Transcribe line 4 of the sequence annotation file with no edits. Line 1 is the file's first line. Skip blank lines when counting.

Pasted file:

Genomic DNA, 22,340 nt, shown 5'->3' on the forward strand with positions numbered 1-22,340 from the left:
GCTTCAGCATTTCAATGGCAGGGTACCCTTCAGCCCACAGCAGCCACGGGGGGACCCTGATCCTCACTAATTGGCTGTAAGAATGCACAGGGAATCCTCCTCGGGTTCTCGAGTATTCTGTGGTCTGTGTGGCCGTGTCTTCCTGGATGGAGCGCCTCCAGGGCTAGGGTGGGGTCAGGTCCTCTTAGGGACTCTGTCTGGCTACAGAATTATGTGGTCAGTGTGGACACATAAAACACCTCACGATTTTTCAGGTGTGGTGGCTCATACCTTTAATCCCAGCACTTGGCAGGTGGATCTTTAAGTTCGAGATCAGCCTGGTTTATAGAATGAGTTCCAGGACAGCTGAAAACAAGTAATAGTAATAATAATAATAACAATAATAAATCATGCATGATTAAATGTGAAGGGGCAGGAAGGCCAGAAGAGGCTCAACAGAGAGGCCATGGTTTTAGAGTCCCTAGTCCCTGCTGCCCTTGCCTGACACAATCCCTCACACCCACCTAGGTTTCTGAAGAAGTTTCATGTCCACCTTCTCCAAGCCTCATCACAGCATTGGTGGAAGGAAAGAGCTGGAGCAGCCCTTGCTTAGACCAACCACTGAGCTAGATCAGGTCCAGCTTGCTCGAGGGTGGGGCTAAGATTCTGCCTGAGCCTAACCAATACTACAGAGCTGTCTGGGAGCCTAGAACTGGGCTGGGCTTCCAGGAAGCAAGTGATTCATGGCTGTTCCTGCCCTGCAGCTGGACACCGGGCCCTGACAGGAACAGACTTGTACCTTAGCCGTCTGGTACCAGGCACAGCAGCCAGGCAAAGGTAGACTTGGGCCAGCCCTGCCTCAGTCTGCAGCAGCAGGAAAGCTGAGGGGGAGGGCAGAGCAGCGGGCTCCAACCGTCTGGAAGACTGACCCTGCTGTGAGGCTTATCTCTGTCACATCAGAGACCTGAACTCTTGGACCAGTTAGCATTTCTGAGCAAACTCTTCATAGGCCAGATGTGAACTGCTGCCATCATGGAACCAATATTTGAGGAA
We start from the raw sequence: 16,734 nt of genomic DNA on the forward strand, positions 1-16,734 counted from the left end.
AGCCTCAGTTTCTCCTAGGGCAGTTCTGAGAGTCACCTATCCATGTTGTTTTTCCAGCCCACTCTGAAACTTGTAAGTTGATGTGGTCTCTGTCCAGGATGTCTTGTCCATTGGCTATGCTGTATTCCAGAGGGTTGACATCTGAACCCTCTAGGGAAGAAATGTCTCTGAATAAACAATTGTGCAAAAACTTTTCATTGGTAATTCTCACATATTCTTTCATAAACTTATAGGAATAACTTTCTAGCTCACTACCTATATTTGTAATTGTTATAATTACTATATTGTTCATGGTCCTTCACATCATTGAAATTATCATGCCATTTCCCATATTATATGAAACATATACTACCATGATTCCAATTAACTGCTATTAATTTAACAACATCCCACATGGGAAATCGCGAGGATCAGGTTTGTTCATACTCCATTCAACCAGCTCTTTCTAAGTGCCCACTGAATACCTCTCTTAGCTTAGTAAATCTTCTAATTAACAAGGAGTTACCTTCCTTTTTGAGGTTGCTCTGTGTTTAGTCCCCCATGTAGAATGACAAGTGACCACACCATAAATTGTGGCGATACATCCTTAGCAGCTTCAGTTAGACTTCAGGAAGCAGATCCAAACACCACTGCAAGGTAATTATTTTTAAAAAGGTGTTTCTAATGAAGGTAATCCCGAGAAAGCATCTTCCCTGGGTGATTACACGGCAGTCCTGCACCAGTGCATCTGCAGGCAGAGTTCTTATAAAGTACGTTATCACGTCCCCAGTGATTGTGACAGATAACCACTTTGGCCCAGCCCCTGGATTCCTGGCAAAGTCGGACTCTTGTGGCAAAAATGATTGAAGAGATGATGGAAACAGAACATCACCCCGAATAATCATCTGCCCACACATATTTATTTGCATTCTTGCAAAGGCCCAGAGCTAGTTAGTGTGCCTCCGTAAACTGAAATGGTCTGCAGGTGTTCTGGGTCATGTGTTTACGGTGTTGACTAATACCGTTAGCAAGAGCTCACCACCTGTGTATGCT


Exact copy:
AGCCTCAGTTTCTCCTAGGGCAGTTCTGAGAGTCACCTATCCATGTTGTTTTTCCAGCCCACTCTGAAACTTGTAAGTTGATGTGGTCTCTGTCCAGGATGTCTTGTCCATTGGCTATGCTGTATTCCAGAGGGTTGACATCTGAACCCTCTAGGGAAGAAATGTCTCTGAATAAACAATTGTGCAAAAACTTTTCATTGGTAATTCTCACATATTCTTTCATAAACTTATAGGAATAACTTTCTAGCTCACTACCTATATTTGTAATTGTTATAATTACTATATTGTTCATGGTCCTTCACATCATTGAAATTATCATGCCATTTCCCATATTATATGAAACATATACTACCATGATTCCAATTAACTGCTATTAATTTAACAACATCCCACATGGGAAATCGCGAGGATCAGGTTTGTTCATACTCCATTCAACCAGCTCTTTCTAAGTGCCCACTGAATACCTCTCTTAGCTTAGTAAATCTTCTAATTAACAAGGAGTTACCTTCCTTTTTGAGGTTGCTCTGTGTTTAGTCCCCCATGTAGAATGACAAGTGACCACACCATAAATTGTGGCGATACATCCTTAGCAGCTTCAGTTAGACTTCAGGAAGCAGATCCAAACACCACTGCAAGGTAATTATTTTTAAAAAGGTGTTTCTAATGAAGGTAATCCCGAGAAAGCATCTTCCCTGGGTGATTACACGGCAGTCCTGCACCAGTGCATCTGCAGGCAGAGTTCTTATAAAGTACGTTATCACGTCCCCAGTGATTGTGACAGATAACCACTTTGGCCCAGCCCCTGGATTCCTGGCAAAGTCGGACTCTTGTGGCAAAAATGATTGAAGAGATGATGGAAACAGAACATCACCCCGAATAATCATCTGCCCACACATATTTATTTGCATTCTTGCAAAGGCCCAGAGCTAGTTAGTGTGCCTCCGTAAACTGAAATGGTCTGCAGGTGTTCTGGGTCATGTGTTTACGGTGTTGACTAATACCGTTAGCAAGAGCTCACCACCTGTGTATGCT